Sunday, December 13, 2015

Union Cemetery Has Gone Missing ...

Here’s a short blog on an odd little situation I just discovered. I live in South Philadelphia near Third Street and Washington Avenue. At Sixth Street and Washington Avenue (running to Federal Street), there used to be a cemetery. It was called the Union Cemetery. The City of Philadelphia “removed” the cemetery around 1970 to further develop the commercial business corridor along Washington Avenue.

I have driven past the particular Asian supermarket you see in the photo above, which is at Sixth and Washington (Federal Street is behind it). I have driven past it hundreds of times since moving to the neighborhood in 2008. Until a few weeks ago, I had no idea that the stone wall along Sixth Street (on the south side of Washington) is the ACTUAL stone retaining wall of the Union Cemetery! Complete with holes in the granite top where the iron fence was anchored!

It is no wonder they would they destroy a cemetery to build a parking lot, but why KEEP the original retaining wall? If you’re expecting to find the answer here, you may as well stop reading – I don’t have it. There is quite a bit of information (and photos, as bizarre as that is!) on the cemetery’s demise all over the Internet, but I could not find out much about the wall. I suppose it will remain just one of those odd little cemetery facts.

Union Cemetery wall with fallen fencing, c. 1970 (Ref. 1)

I will quote a few of these sources and you can see more of the historic photos at the link to the Temple University Archives (at end). Temple, by the way, is no stranger to cemetery destruction. They conned the City of Philadelphia into condemning the city’s second Victorian cemetery in 1956 so the university could build a you guessed it – a parking lot. (Read more about that on my blog post, "How Monument Cemetery Was Destroyed," at the link at the end.)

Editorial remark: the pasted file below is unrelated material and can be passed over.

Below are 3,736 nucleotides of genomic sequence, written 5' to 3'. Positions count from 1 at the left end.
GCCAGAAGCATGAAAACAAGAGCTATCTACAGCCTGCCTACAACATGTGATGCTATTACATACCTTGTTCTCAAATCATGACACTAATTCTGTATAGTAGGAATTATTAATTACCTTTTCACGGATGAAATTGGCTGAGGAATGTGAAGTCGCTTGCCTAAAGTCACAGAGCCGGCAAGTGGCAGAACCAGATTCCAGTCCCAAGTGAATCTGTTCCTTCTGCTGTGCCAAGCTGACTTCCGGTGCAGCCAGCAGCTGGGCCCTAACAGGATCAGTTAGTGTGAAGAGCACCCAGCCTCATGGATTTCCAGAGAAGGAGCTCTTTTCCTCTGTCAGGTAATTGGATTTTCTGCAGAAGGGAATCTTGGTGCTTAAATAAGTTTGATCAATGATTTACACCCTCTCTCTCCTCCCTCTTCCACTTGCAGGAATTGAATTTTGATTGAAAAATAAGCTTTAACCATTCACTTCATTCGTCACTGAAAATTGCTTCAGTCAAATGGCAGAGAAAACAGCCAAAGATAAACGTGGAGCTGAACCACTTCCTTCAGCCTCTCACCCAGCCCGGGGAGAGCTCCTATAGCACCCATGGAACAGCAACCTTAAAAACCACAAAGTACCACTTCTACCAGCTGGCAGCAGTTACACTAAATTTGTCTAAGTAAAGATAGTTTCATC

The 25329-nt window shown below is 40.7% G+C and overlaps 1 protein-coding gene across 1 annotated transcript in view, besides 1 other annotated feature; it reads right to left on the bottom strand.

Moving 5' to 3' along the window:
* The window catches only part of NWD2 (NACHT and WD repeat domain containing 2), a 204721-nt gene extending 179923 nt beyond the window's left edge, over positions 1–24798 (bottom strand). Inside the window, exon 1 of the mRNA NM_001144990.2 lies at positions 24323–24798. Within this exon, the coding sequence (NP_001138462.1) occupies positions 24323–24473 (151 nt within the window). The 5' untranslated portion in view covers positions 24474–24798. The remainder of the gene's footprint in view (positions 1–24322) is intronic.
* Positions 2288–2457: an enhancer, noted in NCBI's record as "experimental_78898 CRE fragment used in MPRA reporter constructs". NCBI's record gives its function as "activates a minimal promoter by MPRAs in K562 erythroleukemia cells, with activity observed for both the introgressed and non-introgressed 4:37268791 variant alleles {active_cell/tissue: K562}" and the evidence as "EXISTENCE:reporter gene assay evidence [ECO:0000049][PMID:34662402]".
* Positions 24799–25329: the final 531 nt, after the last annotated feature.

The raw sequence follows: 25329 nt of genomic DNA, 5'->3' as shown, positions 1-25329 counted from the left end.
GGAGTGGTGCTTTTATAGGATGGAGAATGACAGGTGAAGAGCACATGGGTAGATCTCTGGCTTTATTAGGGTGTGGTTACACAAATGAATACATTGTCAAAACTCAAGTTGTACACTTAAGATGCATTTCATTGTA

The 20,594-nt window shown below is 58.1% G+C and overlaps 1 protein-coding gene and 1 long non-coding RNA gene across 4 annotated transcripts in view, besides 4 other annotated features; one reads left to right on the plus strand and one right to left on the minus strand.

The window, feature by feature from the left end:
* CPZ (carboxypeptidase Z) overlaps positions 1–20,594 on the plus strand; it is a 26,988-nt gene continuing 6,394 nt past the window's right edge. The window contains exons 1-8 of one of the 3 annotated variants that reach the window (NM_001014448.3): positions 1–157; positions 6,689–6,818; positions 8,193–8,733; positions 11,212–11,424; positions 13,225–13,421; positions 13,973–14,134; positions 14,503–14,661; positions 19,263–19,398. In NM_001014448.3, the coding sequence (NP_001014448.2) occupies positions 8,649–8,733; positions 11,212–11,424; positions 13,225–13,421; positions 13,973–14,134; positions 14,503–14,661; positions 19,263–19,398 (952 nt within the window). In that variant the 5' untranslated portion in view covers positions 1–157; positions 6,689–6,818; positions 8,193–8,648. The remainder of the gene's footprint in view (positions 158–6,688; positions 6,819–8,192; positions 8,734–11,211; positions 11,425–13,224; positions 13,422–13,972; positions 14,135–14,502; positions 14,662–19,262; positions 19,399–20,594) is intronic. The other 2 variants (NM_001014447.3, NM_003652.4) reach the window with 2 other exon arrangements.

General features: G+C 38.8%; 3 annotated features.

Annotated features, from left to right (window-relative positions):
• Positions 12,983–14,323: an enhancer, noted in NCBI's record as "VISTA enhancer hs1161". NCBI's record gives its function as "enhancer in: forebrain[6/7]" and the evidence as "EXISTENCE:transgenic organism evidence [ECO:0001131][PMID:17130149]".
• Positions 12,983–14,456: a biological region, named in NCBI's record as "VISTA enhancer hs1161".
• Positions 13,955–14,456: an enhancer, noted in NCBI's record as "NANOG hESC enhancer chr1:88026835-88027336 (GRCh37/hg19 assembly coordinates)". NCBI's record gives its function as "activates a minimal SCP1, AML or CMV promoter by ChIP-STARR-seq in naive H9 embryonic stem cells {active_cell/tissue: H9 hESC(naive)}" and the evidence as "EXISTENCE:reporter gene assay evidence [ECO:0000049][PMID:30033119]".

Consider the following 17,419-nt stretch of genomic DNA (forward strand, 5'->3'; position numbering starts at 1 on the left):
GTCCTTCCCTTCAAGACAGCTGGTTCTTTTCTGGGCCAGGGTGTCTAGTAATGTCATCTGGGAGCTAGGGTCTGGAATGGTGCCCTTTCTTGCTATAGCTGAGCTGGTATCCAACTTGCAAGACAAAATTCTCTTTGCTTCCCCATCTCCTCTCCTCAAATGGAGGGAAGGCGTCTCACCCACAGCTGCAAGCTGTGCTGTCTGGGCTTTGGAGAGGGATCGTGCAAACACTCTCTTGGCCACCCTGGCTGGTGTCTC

Picking through human bones during excavation of Union Cemetery, c. 1970 (Ref. 2)

Historic map of South Philadelphia's Union Cemetery (Ref. 4)
But back to the little ol’ Union Cemetery, the graveyard in the Southwark section of Philadelphia which occupied land about the size of half a city block. The name "Union," perhaps, may have sprung from the fact that a union, or association, of people established it in 1841. Ironically, 100 Civil War soldiers - mostly Union Army veterans, I suppose - were later buried here. Where are they now? Under the parking lot of the Asian supermarket? Supposedly not. Above you see a photo of a young man picking through the bones in 1970 so they could be reinterred, in a mass grave, I expect, in Frazer, PA – a distant suburb of Philadelphia . Get those dead as far away from the living as possible! Make way for progress!

Original entrance gate from Union Cemetery resides at Philadelphia Memorial Park in Frazer, PA. (Ref. 1)

From the Find A Grave website (Ref. 1):

"The Union Burial Ground was located at the NE corner of 6th and Washington; Federal Streets in South Philly, was incorporated in 1841 as an "association" cemetery, catered to the poorer residence who as association members could obtain a decent family plot for $10.00. This cemetery was called Sixth Street Union to differentiate it from another Union Burial Ground at 10th and Washington Avenue. In 1970 the cemetery which contained the graves of over 100 Civil War Soldiers and Sailors and their families was neglected and vandalized. That same year the site was sold for use as a supermarket. About 2,000 graves were dug up, the remains boxed and then reburied in Philadelphia Memorial Park in Frazer, Chester County."
Casual onlookers during the demise of Union Cemetery, c. 1970 (Ref. 3)

Union Cemetery's decline began at the end of the nineteenth century, as the area's residents began to move away, edged out by commercialization. With no close relatives living nearby to care for the graves, the cemetery went to ruin (Ref. 4). As I said, by 1970, it was gone - gone, that is, except for one of it's retaining walls. Perhaps it was left intentionally as a reminder to future generations - a reminder of the ground's sacred past, or perhaps our callous handling of the dead.